The problem is how many kids today are on a very wide range of drugs that have side effects of either suicidal or abnormal rage fits that in the vast majority of cases should not be and just need a good diet to regulate them. We take the quick and easy approach that in the end almost always does more harm than good.

Something is broken....




edit on 20-2-2018 by Xtrozero because: (no reason given)



posted on Feb, 20 2018 @ 11:51 AM
link   
a reply to: Xtrozero

I agree something is broken, but I suspect it has far more to with the adults.

Been writing about this for years. A Conspiracy Against Children: Exactly who is out of control?

A thirteen year old thread that over the course of the next ten years, sort of proved my point.



posted on Feb, 20 2018 @ 11:51 AM
link   
a reply to: redhorse

I would agree that quite a few boys are quick to reach into the bag and pull out a fight quickly. Obviously you want that to be your last resort, but with how kids are taught these days it's not even an option. Heck that's part of why my wife and I don't have kids, I'd probably be arrested for teaching them half the stuff dad taught me.

Everything is good now, most everything cleared up after my freshman year of high school. Part of that was my understanding of how to handle conflict, part of it was bullies realizing I was way more trouble than I was worth, and part was maturity on the part of everyone involved. I unfortunately have a rather comical last name, so it was fairly inevitable that I was going to be messed with. Dad had been through the same thing, so he at least knew what it was like, and how to handle a lot of it. Part of it was teaching me things he'd learned as a Marine, and part was just his own experience growing up.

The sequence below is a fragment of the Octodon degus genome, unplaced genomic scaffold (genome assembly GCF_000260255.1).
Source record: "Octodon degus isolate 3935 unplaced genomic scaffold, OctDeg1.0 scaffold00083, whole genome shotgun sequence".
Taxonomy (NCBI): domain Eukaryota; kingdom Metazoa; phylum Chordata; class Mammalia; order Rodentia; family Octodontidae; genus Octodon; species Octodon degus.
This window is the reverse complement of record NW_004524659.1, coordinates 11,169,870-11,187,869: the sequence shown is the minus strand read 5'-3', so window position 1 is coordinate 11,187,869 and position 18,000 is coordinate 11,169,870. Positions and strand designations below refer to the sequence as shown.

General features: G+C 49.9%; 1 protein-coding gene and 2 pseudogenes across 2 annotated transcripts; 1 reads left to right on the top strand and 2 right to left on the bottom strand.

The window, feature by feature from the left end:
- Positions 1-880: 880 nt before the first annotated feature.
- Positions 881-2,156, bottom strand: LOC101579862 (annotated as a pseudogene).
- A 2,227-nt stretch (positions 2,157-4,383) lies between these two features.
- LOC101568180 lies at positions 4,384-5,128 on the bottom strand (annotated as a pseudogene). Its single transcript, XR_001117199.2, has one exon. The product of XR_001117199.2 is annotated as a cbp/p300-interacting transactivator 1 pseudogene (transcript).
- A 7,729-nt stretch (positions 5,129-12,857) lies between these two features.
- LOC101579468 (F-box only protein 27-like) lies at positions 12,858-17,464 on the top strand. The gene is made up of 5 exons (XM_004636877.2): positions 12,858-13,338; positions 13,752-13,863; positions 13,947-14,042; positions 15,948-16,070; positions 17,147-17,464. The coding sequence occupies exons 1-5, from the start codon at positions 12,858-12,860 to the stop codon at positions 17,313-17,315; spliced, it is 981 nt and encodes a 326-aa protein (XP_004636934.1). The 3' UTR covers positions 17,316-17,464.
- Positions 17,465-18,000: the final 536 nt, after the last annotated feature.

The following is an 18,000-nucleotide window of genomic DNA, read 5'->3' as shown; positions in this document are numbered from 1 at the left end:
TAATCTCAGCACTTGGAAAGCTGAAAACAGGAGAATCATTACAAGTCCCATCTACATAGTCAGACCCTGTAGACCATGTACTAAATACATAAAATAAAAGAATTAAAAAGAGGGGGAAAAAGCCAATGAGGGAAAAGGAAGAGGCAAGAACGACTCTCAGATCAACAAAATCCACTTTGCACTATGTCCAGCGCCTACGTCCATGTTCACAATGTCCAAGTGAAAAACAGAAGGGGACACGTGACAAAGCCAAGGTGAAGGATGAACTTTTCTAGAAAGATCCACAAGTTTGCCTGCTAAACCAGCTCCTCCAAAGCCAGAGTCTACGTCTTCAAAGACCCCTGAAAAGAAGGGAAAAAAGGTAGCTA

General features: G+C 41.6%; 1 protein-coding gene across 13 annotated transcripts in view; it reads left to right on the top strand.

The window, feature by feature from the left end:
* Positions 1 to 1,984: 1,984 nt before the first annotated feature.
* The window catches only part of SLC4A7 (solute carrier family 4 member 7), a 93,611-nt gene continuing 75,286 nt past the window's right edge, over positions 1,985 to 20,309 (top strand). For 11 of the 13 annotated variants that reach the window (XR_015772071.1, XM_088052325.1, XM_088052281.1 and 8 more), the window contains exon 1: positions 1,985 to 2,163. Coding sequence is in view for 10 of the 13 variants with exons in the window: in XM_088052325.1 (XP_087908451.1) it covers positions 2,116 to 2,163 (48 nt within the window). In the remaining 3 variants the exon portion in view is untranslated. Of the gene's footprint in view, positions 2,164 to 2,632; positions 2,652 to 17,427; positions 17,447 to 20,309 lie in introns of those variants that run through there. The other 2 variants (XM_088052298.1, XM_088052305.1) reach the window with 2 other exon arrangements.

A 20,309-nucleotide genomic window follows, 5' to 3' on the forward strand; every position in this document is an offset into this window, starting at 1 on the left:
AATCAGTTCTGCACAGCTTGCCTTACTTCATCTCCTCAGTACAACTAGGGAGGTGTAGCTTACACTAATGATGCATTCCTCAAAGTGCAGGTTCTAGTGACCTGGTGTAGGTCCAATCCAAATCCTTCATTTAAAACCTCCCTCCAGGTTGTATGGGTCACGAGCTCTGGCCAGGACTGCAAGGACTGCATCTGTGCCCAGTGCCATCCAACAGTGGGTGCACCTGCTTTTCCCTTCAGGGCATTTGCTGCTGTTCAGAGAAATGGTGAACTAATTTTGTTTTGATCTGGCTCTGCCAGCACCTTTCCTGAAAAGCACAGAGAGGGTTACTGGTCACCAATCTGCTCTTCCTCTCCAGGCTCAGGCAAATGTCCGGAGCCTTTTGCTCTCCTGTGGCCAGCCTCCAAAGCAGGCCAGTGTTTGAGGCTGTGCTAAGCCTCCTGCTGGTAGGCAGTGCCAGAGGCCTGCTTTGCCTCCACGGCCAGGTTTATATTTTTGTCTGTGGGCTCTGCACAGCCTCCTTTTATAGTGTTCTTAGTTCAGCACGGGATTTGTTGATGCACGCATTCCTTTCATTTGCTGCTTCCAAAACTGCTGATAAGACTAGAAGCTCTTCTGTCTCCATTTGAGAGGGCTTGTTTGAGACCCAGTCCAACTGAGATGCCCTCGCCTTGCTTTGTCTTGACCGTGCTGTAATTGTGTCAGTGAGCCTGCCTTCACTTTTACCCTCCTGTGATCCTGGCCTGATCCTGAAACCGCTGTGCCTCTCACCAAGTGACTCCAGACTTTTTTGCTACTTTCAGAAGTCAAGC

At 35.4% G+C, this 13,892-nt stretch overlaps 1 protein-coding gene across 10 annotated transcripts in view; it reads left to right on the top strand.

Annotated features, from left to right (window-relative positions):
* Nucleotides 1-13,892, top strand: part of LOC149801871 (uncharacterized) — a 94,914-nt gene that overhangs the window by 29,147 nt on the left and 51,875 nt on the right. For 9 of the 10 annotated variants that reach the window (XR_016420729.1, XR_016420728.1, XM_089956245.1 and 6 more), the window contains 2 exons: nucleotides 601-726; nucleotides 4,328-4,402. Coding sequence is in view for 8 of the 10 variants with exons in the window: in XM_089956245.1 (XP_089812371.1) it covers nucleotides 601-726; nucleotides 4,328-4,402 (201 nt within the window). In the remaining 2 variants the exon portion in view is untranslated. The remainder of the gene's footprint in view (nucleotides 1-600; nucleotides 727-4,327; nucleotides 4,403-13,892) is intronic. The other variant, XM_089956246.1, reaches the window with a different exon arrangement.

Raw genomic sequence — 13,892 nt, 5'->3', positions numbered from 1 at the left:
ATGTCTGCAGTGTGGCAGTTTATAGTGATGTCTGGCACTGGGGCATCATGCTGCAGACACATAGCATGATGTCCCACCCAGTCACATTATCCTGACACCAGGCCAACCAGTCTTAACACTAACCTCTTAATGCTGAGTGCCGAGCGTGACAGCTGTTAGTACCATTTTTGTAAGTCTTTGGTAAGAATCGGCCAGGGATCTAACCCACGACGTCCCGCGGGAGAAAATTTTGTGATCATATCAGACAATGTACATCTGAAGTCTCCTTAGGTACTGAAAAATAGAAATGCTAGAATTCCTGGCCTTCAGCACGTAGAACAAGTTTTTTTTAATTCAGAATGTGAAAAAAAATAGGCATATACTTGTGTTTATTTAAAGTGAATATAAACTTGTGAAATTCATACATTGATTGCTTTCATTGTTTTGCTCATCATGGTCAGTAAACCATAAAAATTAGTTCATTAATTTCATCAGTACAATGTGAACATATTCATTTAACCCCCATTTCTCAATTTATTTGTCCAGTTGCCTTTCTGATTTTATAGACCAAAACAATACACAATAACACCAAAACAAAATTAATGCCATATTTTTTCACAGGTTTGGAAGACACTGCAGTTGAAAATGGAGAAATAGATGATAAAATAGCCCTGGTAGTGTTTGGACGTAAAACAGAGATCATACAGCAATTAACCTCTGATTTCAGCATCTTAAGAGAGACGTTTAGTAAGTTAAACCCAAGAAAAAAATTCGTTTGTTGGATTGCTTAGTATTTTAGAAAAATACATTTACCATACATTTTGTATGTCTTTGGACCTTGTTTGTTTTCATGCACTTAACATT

posted on Feb, 20 2018 @ 12:07 PM
link   
a reply to: neo96


Because it's (mostly) a (stupid) talking point. The rest of the developed (white) first world has "mental illness" in the same ratios as we do and yet, somehow -- they don't have rampage shooters anywhere near as often. Why?

They also have (violent!) video games, TV (with more sex!) and youth music.

Some are considerably more atheist than we are (Australia, anyone?).

The ugly truth is there are probably 12-15 elements of causation to our "problem" but the American people (and the American media) aren't equipped to have discussions around this number of variables. We have been systematically dumbed down to such a point that we can only discuss one variable at a time at any scale larger than a small group of less than seven people.

This is by design. The learned helpless make excellent (wage) slaves.



posted on Feb, 20 2018 @ 12:24 PM
link   
a reply to: loam

Loam, I have respected your contributions to these forums for many years, but with all due respect, your OP does more to illustrate the problem you highlight than it does to resolve the problem.

Do you not see that?

I understand that, as a parent, your first instinct is to defend your child. But do you not recognize the irony inherent in the tone and intensity of defensive effort. Sure, the initial response to a perceived threat may be extremely visceral in nature, but the action taken in response must be the product of intelligent analysis and consideration: response, not mere reaction.

It is said that children learn far more by what they see than by what they are told. If our sons are to learn what it is to be real men, it behooves their fathers to show, not just tell, them how to be real men.

And real men do not “fly off the handle” at what they perceive to be insults; they respond, after considering the source and possible motivation of the offender, intelligently and proportionally.

Thus demonstrating that a real man is not the damaged, broken beast some would make him out to be; that violent masculinity is a sad and disturbing exception, not the simmering rule.




top topics



 
36
<< 4  5  6    8  9  10 >>

log in

join